I often ask what does it take for you to feel ready to go to the show and at the pr fence. Always remember that one. That said the combination needs to do enough so they feel 'ready'. So the only way to find out is by finding out for yourself.
I enjoy the circuit and bump days where I jump little fences and funny angles trot and canter no pressure on distances just mucking around. Jumping lines,some horses take a couple of days jumping before they are ready otherwise they are too strong.
The big problem I see with training is the fine line where the rider wants to insist and when they should and stop go back a step or two or three.
The words are MAKE PEACE WITH YOUR HORSE AND START AGAIN' The start means ;start with simple things and if possible progress.Maybe it won't happen today or the next or the next . Chip away please, you and your horse will be better off. it is a tough one. The more experience you have you the more you see the problem from the horses point of view.
MORE ON HOW TO MANAGE YOURSELF
Are you a person who likes to get to a venue early and your spouse/parent/helper doesn't!!!
Big problem,must fix.The group must have a team talk to sort out these supposedly minor things. As a competitor you need to feel you are in charge of your time to be ready .I hear parents/coaches at competitions saying too much. No one can process so many things at once.
You need someone to make you feel good about what you are about to do.
I ask every rider when do they want to hear the feedback,straight away.Most do not.As coaches/helpers we must remember to give more positive than negative. It is harder than you think. If you do not know then keep quiet and wait for the rider to say something.Do not gloss over,the rider will always know. Besides the rider needs to become their best critic. It is a fine line to tread.
What if I fall off, what if my horse stops, what if I make a dumb mistake,like forget where to go?
The sports psychologists tell us 'to control the things you can control and don't worry about anything else' .
I take that to mean the footing for instance, if it is wet you cannot change it but if you feel very strongly about it don't start and wait for another day. cont...
How to improve your practice fence time.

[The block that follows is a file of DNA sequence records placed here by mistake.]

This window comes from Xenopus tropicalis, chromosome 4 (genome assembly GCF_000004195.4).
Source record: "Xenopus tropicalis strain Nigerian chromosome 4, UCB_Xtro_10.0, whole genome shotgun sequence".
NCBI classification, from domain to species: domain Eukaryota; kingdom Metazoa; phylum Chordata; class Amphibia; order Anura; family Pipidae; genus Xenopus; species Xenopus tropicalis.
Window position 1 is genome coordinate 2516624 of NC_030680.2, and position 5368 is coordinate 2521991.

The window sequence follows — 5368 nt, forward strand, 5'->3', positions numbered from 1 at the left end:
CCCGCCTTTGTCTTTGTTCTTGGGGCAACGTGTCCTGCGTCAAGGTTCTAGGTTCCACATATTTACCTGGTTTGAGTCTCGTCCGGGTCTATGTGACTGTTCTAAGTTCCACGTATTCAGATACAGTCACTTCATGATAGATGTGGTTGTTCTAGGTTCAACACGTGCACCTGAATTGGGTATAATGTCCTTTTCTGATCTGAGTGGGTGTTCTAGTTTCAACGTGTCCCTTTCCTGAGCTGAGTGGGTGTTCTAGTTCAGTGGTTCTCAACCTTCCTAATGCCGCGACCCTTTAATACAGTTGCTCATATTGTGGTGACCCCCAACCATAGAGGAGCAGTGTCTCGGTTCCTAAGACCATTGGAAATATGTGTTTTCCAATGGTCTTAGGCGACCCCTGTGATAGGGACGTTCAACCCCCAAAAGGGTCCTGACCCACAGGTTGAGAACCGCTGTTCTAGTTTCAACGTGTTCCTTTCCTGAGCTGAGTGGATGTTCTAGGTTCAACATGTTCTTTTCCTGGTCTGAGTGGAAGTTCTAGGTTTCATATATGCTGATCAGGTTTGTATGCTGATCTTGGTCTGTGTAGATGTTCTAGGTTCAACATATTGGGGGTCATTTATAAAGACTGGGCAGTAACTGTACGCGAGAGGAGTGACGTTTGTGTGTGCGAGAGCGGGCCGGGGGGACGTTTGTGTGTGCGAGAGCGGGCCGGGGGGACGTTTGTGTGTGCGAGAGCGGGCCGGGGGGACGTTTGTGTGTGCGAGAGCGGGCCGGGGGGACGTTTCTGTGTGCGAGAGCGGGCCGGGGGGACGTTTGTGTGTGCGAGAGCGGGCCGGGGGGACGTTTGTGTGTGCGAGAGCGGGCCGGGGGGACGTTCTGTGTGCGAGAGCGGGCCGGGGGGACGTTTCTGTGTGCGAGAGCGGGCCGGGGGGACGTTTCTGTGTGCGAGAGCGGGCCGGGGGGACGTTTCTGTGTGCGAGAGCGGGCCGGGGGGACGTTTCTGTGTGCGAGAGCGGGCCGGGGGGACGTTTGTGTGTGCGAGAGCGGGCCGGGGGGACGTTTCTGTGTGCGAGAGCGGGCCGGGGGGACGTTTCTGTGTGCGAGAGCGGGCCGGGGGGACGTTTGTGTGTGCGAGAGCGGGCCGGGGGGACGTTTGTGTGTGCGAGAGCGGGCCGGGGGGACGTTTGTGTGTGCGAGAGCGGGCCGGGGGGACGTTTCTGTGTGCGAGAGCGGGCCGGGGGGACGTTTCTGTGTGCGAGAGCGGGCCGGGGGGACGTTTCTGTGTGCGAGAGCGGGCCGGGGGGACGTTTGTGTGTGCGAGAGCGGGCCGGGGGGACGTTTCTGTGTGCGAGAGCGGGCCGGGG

Always try to give yourself the maximum time allotted in the pr area.
If you or your horse suffer from pre-competition nerves get on early and cruise around the whole complex (where you are allowed).
The hardest part is knowing just how much you need to work your horse before the competition.
Some horses do not cope with all the activity in the pr area. They are over the top but kep calm and re-adjust your expectations. Stick to the basics,your pace, your line, jump what you are prepared to jump.If you get aggressive with horses,they will become anxious and worried. So be prepared for a little patience on that strike off for example and and don't stress about it.
You should already have a warm up plan with a couple of what ifs.
Approx 10 jumps should make you ready.
If your horse is a zippy type keep the fences down a bit and make sure you have a minute to allow the adrenalin to seep out and collect yourself mentally before you go into the arena.
The lazier types need a jump then straight into the ring.
The height depends on your standard, too big makes the horse back off too much,too small not enough to open them up. This is where you need to watch better riders at another time to see what their routine is.
Some riders warm up every horses the same because that is their best way to get into the ring prepared.Other riders are very tuned into their horses.
So be adaptable feel what our horse is telling you.Experience is a great teacher
The more starts the less jumps you need on a day or two days. The ground also is a factor, deep ground less jumps, not so big,hard ground ditto. Good ground breathe easily and enjoy the jumps.
What type of jumps to use, small oxers, rising oxers, finish with a vertical.Always try to have ground lines.